“The training has advanced our knowledge in an area that is lacking in East Africa at a time when these issues are most acute”

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Date: 
5 Jan 2018

12 participants attended a litigation training led by MLDI in East Africa in 2016. In late 2017, MLDI carried out an outcome evaluation of the training. Read on to read a case study of one participant's and to access the full report.  

In 2016 MLDI delivered its second East African Litigation Surgery (EALS) in Kampala, Uganda between the 8 -11 August 2016. The EALS was a training project which aimed to enhance the knowledge and skills of lawyers in East Africa, enabling them to provide legal defence to journalists, bloggers and media outlets. This was to enable them to challenge freedom of expression violations in national and international courts.

12 participants attended the training from Kenya, Rwanda, Tanzania and Uganda. In late 2017, MLDI carried out an outcome evaluation of the training. Below is a case study of one of the participants of the training featured in the report.  Click here to read the full report and more case studies. 

Case Study: Louis, Rwanda

Louis heard about the EALS training through social media and signed up because he thought it would be a good way to learn more about freedom of expression and cybercrime issues that he encountered a lot in his former work place, Lawyers for Hope.

He says he was grateful for the training which he felt impacted his work by teaching him the fundamentals of freedom of expression and strategic litigation and making him more aware of different aspects of the law and cybercrime legislation. “The training has advanced our knowledge in an area that is lacking in East Africa, and at a time when these issues are most acute” he says, also adding that it was very timely, given the internet shutdowns that happened in the months following the training.

He also felt that the training “upgraded” his knowledge on regional laws and mechanisms, especially on how to present cases at the African Commission and African Court. Unfortunately, Rwanda has withdrawn from some regional human rights mechanisms, which has is a major barrier for him taking these kinds of cases.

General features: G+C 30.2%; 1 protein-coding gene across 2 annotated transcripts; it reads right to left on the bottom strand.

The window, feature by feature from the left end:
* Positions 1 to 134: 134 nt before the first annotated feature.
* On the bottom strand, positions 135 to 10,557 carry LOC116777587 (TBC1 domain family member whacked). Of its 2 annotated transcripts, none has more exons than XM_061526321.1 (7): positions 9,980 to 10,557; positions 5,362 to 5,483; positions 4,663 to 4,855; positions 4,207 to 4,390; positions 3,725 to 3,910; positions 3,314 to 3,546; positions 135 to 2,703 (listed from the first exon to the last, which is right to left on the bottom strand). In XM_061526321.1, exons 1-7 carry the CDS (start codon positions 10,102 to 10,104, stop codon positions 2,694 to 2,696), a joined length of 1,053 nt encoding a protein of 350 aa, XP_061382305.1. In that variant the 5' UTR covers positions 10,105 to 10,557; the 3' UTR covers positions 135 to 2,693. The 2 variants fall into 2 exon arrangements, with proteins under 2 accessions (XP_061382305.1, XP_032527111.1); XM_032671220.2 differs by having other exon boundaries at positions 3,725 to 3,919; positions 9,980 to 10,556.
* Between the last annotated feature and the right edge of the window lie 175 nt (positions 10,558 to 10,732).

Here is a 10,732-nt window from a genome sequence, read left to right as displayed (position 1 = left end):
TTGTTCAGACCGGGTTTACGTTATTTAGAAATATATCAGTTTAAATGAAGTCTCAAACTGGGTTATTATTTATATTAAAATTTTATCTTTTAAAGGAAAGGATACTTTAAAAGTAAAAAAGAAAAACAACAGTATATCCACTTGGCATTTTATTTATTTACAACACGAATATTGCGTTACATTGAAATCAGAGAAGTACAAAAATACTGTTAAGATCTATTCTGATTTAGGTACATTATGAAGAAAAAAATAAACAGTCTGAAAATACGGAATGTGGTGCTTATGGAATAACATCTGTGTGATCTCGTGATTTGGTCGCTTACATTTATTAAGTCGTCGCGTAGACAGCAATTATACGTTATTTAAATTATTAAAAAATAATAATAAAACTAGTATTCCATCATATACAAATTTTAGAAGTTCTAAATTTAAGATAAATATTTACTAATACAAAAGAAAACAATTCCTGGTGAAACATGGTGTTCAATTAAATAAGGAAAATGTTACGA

Most important for him however, was the network of lawyers across East Africa that it created. Since the training, Louis has been working closely with one of the Tanzanian lawyers he met at the training and helped on some of his cases. He has become very active in a Tanzanian media forum, providing legal advice and guidance to journalists on how to deal with harassment, demands to disclose sources and on new cybercrime laws. He thinks this would not have happened if he did not attend the EALS and met the other lawyers there. He also keeps in touch with the other lawyers informally to share tips and advice.

“Overall the training was great for a young lawyer like me”

Going forward, Louis mentioned that it would be useful for MLDI to provide more updates on case law and jurisprudence and to build a database they can refer to for freedom of expression matters. Also, he said that having regular webinars or skype conferences between participants would be beneficial to keep the momentum going and to share updates and learning.

He speaks positively about the training manual provided, finding it very informative, specific to his interests and which he often refers to when drafting legal documents for freedom of expression cases that he is collaborating on. “Overall the training was great for a young lawyer like me”.